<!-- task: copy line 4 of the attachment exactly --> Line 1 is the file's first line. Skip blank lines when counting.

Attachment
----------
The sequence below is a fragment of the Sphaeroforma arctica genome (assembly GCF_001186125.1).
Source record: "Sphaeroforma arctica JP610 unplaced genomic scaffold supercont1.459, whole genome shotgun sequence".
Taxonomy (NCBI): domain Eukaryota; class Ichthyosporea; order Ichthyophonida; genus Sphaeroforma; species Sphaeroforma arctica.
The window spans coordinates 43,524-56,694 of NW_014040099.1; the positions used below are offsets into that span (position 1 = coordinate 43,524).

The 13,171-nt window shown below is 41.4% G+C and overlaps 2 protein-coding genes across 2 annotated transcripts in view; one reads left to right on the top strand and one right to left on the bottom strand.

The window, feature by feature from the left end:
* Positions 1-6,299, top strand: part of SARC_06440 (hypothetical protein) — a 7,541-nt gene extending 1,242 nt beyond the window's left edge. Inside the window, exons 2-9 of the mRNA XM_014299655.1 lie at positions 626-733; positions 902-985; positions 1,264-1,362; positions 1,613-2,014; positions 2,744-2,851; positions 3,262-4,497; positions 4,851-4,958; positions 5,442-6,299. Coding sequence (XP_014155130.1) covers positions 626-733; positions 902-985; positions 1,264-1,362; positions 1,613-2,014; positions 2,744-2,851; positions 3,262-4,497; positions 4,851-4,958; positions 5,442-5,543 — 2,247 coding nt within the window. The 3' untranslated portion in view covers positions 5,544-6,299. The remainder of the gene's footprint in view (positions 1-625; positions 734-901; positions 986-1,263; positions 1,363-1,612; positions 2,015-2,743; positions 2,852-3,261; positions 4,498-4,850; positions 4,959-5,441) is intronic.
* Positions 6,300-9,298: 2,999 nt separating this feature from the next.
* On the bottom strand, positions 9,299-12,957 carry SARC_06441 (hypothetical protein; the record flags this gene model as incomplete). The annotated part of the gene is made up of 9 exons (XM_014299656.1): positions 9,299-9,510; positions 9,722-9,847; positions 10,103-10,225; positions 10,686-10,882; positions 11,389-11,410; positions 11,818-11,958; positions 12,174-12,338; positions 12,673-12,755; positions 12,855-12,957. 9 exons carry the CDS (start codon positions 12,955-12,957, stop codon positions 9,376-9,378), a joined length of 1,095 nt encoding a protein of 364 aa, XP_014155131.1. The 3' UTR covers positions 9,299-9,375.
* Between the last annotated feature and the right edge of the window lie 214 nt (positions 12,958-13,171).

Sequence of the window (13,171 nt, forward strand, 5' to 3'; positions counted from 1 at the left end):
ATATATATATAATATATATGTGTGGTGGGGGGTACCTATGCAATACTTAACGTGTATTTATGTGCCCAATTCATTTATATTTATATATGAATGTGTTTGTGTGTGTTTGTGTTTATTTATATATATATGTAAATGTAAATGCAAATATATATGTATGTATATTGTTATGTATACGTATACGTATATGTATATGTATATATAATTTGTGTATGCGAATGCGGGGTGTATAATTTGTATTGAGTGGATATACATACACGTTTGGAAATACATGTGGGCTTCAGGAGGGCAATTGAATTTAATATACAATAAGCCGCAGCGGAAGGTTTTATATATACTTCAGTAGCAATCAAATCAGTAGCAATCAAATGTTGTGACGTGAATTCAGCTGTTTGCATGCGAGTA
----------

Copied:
The window spans coordinates 43,524-56,694 of NW_014040099.1; the positions used below are offsets into that span (position 1 = coordinate 43,524).